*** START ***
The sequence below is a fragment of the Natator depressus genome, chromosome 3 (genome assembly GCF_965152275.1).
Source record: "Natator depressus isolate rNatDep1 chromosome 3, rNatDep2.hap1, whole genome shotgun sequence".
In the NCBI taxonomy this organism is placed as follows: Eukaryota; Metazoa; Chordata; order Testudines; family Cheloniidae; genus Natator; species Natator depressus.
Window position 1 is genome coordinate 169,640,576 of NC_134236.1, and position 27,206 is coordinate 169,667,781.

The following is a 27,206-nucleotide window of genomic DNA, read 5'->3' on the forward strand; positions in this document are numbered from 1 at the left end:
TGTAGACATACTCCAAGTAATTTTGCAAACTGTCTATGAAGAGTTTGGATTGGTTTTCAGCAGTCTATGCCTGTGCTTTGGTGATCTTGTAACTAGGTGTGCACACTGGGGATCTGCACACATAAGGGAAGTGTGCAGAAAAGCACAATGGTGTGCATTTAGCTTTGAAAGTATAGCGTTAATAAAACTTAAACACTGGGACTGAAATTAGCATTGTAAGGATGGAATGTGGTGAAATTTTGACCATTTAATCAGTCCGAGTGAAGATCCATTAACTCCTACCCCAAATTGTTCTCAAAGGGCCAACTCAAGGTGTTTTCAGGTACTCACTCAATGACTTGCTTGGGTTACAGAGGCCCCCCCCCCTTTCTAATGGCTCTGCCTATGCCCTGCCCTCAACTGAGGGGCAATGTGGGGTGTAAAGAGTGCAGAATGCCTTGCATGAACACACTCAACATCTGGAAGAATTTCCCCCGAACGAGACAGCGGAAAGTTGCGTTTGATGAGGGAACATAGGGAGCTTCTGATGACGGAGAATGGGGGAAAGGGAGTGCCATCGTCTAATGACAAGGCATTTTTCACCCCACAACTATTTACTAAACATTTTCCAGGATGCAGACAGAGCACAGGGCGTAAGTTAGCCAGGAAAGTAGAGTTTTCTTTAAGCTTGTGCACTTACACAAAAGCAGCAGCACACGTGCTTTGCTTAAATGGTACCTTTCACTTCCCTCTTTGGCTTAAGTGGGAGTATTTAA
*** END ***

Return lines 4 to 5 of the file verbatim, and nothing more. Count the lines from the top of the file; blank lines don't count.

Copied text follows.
Window position 1 is genome coordinate 169,640,576 of NC_134236.1, and position 27,206 is coordinate 169,667,781.

The following is a 27,206-nucleotide window of genomic DNA, read 5'->3' on the forward strand; positions in this document are numbered from 1 at the left end: